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The decision by the Quebec provincial government to support a Loto-Quebec move into the online gambling sector was in the headlines again this week as public health officials appealed for a one year moratorium on the decision and an investigation into possible detrimental effects.
Responding to critics, Finance Minister Raymond Bachand told the Montreal Gazette this week that the annual Cdn$1.4-billion dividend Loto-Québec pays the province from gambling income is a "marginal" revenue source.
Bachand said Quebec is not alone in entering this new gambling niche.
"It's not for monetary reasons that Sweden and Great Britain and the northern European countries have gone into (Internet gambling)," he said. "The role of the state is to channel gambling in a responsible manner."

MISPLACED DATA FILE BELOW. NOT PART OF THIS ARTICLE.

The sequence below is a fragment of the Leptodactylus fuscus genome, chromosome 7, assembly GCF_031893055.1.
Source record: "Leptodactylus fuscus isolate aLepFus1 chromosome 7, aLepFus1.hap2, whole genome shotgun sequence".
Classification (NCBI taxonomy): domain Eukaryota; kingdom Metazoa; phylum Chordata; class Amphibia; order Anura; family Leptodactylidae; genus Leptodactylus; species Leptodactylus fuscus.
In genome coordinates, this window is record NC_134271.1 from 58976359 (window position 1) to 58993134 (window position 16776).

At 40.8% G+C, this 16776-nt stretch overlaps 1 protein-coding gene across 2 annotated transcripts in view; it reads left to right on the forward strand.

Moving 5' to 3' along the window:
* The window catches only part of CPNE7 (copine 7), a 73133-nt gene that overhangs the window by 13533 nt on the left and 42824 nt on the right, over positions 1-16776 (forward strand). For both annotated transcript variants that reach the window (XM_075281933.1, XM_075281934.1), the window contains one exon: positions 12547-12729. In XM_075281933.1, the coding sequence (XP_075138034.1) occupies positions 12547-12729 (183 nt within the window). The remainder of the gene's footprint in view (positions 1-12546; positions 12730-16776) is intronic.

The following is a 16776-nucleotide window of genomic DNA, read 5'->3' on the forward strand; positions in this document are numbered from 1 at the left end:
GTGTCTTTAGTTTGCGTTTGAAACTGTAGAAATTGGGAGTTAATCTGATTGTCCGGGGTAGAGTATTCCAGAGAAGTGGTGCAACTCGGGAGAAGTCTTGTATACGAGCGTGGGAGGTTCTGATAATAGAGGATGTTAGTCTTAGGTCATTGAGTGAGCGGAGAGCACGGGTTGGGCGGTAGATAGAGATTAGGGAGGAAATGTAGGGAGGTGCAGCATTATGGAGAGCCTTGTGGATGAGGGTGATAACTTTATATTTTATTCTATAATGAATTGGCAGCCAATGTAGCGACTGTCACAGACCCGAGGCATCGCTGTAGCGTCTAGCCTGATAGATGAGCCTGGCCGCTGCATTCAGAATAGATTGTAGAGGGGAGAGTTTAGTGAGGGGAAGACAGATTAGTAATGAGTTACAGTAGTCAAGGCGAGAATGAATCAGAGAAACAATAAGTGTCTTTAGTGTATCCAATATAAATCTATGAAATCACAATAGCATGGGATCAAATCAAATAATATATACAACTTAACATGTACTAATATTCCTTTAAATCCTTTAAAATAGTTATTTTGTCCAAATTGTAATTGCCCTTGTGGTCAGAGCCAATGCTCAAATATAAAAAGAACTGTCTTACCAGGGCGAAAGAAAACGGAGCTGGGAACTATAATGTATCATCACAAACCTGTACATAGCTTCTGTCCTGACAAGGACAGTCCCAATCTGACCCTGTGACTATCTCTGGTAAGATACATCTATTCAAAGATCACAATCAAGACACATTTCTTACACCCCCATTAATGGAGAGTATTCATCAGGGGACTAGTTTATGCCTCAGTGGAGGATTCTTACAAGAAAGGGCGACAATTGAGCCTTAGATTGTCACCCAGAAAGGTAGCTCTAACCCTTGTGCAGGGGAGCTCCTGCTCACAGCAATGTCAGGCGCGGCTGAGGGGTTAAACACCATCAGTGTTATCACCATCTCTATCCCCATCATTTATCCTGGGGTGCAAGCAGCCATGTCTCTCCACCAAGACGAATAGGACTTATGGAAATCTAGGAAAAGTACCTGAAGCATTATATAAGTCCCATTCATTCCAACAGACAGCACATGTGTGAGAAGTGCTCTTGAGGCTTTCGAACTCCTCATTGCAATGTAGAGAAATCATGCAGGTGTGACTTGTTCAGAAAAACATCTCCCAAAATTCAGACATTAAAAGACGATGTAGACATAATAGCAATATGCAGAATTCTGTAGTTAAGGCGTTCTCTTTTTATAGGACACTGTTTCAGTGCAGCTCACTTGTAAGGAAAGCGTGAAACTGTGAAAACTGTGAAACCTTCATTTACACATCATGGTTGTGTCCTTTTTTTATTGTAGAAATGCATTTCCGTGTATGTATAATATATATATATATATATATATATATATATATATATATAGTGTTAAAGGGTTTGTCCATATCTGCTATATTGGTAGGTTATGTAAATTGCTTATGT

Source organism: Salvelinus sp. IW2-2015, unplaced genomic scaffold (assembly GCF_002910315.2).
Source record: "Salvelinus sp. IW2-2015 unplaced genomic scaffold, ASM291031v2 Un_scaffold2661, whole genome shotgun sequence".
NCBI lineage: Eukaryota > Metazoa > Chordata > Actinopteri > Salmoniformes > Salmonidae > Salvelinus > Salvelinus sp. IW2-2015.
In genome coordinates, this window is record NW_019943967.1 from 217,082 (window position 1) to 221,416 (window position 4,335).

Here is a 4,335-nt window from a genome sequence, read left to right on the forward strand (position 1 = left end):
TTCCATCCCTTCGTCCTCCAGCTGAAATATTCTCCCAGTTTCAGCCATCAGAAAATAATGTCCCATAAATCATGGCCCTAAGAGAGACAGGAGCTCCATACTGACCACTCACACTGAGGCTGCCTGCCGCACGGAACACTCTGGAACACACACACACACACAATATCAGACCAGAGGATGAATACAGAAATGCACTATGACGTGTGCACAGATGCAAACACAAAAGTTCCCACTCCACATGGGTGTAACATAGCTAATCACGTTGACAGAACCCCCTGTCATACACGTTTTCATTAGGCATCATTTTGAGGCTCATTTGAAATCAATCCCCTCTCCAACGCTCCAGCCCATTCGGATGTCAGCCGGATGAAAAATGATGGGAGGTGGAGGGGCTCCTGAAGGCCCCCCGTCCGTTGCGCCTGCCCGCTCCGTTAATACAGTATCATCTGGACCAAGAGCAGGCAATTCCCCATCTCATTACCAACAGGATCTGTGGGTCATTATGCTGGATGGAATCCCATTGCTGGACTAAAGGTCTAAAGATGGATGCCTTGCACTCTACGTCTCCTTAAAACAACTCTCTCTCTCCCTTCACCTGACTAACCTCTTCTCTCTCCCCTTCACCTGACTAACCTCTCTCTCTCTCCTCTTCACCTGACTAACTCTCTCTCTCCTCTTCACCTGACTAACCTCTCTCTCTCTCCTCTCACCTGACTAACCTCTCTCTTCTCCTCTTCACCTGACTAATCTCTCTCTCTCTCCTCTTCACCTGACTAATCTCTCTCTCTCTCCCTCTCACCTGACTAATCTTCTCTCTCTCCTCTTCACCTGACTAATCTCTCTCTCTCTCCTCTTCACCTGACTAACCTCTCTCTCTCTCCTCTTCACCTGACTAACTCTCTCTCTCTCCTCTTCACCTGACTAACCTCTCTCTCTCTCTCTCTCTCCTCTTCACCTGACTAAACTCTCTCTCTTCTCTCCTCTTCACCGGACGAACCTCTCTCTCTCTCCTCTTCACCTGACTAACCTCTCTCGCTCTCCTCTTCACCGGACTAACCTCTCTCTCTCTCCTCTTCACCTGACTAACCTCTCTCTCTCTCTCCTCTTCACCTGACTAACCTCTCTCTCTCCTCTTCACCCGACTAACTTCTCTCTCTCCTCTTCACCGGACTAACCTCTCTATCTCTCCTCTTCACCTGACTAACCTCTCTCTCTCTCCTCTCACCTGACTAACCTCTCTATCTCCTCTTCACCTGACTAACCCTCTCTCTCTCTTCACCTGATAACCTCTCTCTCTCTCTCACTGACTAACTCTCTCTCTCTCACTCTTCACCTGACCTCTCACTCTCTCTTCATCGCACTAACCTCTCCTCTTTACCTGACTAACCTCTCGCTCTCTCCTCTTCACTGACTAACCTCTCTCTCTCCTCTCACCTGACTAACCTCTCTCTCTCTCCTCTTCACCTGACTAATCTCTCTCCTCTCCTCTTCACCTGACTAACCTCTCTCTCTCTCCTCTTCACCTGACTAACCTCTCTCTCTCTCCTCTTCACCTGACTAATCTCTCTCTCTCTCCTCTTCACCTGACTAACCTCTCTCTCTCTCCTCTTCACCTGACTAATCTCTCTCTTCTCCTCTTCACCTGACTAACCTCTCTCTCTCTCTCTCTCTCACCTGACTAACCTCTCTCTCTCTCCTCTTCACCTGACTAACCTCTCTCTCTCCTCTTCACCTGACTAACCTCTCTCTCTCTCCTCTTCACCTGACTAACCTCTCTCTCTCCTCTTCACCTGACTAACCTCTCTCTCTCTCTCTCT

Public health authorities see online gambling as a new source of problem gambling. "We respect their opinion," the minister said. "They are saying there is a risk there. Our role in government is to take into account all points of view."
He recalled the same concerns were raised when Loto-Québec was founded in 1969, but said the Quebec government cannot ignore online gambling. "The phenomenon of gambling is there," he said. "The Internet is there."
Bachand compared online gambling with video poker machines in bars, which he said were controlled by organised crime before Loto-Québec became involved. "(Loto-Quebec) displaced $600 million of organized-crime money," he said.
"There are people who have pathological problems with gambling," Bachand noted. "It's less than one percent and we have to take care of these people. We are putting in money and we have to counsel them," he said. "But it's not by putting our head into the sand, allowing illegal sites to operate."
Source: InfoPowa News